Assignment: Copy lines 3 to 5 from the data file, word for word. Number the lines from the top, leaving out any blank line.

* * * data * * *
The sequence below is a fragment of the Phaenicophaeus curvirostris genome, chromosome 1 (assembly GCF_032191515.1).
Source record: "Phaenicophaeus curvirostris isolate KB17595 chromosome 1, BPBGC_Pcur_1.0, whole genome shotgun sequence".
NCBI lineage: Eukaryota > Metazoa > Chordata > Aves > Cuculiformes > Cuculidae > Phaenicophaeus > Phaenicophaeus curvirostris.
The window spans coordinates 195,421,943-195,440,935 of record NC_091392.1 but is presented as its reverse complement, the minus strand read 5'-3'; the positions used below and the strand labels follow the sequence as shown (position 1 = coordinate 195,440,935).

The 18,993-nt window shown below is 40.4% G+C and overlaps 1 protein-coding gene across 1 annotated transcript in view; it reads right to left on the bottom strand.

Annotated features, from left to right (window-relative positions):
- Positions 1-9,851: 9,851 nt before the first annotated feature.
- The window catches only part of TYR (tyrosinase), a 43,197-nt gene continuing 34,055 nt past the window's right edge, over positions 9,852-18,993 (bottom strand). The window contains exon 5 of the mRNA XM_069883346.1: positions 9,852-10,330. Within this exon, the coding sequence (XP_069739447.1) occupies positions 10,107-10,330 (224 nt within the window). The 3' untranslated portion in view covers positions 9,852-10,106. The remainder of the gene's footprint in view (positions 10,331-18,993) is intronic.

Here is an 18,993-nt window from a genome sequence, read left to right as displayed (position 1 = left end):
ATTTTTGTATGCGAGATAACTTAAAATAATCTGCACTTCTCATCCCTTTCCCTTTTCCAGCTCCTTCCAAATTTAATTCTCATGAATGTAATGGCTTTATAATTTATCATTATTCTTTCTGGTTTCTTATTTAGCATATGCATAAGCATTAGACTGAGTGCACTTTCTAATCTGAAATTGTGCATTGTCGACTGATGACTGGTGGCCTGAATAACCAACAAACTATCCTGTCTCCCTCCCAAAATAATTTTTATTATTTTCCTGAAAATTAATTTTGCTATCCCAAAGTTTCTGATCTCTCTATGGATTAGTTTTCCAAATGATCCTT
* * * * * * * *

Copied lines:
NCBI lineage: Eukaryota > Metazoa > Chordata > Aves > Cuculiformes > Cuculidae > Phaenicophaeus > Phaenicophaeus curvirostris.
The window spans coordinates 195,421,943-195,440,935 of record NC_091392.1 but is presented as its reverse complement, the minus strand read 5'-3'; the positions used below and the strand labels follow the sequence as shown (position 1 = coordinate 195,440,935).

The 18,993-nt window shown below is 40.4% G+C and overlaps 1 protein-coding gene across 1 annotated transcript in view; it reads right to left on the bottom strand.